GnRH Agonist Safety Is Under Review

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The FDA is conducting a safety review of gonadotropin-releasing hormone (GnRH) agonists, a class of drugs used primarily as a treatment for prostate cancer.

A preliminary review suggests that the use of these drugs is associated with a small increase in the risk of diabetes, myocardial infarction, stroke, and sudden death.

“While our review of these prostate cancer treatments is ongoing and there are some limitations to the data, FDA believes it is important to tell patients and health care professionals that there may be an increased risk of serious side effects,” said Robert Justice, MD, Director of the Division of Drug Oncology Products in FDA's Center for Drug Evaluation and Research.

Based on initial findings, FDA advises that health care professionals be aware of the potential risks and weigh carefully the benefits and risks of GnRH agonists when deciding on treatment for men with prostate cancer. FDA also recommends that patients receiving a GnRH agonist should be monitored for the development of diabetes and cardiovascular disease.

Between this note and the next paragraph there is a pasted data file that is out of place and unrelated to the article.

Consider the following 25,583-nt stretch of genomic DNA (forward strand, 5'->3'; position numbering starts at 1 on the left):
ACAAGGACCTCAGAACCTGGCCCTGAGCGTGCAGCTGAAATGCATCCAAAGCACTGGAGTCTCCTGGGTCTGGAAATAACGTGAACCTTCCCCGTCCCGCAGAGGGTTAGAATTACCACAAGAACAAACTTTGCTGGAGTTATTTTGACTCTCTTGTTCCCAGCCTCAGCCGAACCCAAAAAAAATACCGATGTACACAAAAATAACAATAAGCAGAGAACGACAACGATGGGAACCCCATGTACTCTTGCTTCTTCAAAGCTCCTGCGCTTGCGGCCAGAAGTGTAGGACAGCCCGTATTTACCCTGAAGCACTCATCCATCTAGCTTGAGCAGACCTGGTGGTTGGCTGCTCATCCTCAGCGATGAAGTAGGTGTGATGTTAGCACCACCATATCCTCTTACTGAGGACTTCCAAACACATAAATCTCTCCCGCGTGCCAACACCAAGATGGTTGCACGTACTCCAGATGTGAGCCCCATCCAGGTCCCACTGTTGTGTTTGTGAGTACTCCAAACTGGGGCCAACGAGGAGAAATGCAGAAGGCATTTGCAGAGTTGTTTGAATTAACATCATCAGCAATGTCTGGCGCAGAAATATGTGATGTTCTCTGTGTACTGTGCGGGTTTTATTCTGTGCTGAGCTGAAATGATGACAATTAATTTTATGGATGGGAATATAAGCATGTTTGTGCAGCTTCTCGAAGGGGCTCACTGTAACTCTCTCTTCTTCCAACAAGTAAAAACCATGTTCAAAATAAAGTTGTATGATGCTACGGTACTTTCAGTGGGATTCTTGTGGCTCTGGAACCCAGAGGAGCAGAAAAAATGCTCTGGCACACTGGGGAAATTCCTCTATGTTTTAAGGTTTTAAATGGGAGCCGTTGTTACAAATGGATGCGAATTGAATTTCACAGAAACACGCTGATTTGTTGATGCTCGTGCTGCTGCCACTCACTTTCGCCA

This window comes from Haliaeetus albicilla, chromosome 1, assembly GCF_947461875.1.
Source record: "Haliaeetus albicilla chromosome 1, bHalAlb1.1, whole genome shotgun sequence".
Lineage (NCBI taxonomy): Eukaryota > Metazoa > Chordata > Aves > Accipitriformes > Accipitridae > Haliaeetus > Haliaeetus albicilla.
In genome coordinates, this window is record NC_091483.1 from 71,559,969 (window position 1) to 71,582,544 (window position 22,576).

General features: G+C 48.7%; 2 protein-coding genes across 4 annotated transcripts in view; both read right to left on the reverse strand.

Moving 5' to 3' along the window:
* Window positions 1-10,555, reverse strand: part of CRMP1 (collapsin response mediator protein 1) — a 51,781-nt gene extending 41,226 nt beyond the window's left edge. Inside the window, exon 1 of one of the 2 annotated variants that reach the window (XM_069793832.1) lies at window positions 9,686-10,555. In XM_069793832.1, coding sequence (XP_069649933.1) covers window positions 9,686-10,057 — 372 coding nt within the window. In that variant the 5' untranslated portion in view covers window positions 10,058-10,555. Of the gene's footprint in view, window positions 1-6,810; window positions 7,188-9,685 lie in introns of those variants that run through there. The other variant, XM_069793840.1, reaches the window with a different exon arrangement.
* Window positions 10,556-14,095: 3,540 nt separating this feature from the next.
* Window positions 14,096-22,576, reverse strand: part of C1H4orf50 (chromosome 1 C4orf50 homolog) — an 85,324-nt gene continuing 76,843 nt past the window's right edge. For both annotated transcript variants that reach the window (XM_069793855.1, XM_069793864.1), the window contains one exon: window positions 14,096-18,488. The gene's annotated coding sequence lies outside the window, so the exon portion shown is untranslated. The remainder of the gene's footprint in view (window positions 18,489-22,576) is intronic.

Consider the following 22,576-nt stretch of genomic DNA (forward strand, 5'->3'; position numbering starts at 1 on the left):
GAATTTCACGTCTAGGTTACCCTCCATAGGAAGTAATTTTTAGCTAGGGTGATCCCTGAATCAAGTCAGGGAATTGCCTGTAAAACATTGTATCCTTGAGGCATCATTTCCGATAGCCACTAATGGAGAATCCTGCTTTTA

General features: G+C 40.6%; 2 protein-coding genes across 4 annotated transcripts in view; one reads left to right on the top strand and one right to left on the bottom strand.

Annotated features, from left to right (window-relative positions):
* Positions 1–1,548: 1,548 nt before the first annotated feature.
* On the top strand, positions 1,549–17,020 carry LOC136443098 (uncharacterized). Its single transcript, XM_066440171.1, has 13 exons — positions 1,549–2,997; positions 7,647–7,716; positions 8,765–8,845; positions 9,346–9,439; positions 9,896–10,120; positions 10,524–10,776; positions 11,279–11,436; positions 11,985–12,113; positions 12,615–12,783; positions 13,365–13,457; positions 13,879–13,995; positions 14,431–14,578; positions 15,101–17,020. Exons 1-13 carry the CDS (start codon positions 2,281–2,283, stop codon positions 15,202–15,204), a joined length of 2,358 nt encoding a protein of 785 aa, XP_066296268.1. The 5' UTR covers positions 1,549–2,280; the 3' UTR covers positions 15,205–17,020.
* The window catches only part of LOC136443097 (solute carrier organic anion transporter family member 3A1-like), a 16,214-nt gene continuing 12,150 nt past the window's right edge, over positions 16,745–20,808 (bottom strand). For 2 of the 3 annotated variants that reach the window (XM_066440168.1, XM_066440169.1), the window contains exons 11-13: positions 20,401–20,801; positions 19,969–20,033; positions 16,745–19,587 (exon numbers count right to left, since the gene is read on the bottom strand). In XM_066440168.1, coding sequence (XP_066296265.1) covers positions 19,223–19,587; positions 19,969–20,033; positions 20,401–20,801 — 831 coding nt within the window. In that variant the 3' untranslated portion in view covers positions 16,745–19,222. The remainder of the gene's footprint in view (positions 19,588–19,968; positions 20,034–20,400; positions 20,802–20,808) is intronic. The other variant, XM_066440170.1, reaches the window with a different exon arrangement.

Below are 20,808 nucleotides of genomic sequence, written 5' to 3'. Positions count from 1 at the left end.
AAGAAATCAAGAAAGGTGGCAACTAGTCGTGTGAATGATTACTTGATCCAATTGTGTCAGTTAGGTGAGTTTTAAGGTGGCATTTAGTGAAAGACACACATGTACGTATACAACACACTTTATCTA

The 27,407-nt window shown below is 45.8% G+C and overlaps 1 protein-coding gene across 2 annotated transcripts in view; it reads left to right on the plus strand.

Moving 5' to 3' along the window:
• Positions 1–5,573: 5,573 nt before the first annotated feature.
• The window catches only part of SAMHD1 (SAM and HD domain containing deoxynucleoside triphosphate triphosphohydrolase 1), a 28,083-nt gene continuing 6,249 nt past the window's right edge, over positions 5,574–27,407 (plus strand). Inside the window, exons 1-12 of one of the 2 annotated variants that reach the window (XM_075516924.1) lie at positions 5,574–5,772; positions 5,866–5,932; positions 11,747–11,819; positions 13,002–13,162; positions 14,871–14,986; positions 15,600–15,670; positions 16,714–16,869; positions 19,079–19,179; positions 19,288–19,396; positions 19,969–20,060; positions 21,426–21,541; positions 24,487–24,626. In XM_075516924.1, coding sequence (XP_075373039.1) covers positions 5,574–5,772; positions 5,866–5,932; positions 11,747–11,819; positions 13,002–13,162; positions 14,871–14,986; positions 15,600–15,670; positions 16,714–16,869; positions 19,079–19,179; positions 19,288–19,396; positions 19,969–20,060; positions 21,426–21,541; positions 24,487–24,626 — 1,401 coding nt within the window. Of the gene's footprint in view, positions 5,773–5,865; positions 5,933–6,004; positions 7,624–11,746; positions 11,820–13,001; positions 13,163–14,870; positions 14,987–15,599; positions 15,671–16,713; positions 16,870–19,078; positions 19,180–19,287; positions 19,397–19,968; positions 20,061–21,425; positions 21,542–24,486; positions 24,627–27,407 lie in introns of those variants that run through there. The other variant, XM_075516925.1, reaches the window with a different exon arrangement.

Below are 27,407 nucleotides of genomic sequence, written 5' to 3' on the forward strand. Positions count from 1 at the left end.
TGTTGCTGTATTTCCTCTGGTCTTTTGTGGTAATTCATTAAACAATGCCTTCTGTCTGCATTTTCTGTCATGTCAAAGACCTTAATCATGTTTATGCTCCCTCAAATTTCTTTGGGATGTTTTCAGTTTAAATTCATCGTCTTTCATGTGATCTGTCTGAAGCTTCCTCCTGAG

Furthermore, cardiovascular risk factors, such as smoking and increases in BP, cholesterol, blood glucose, and weight should be managed according to current clinical practice.

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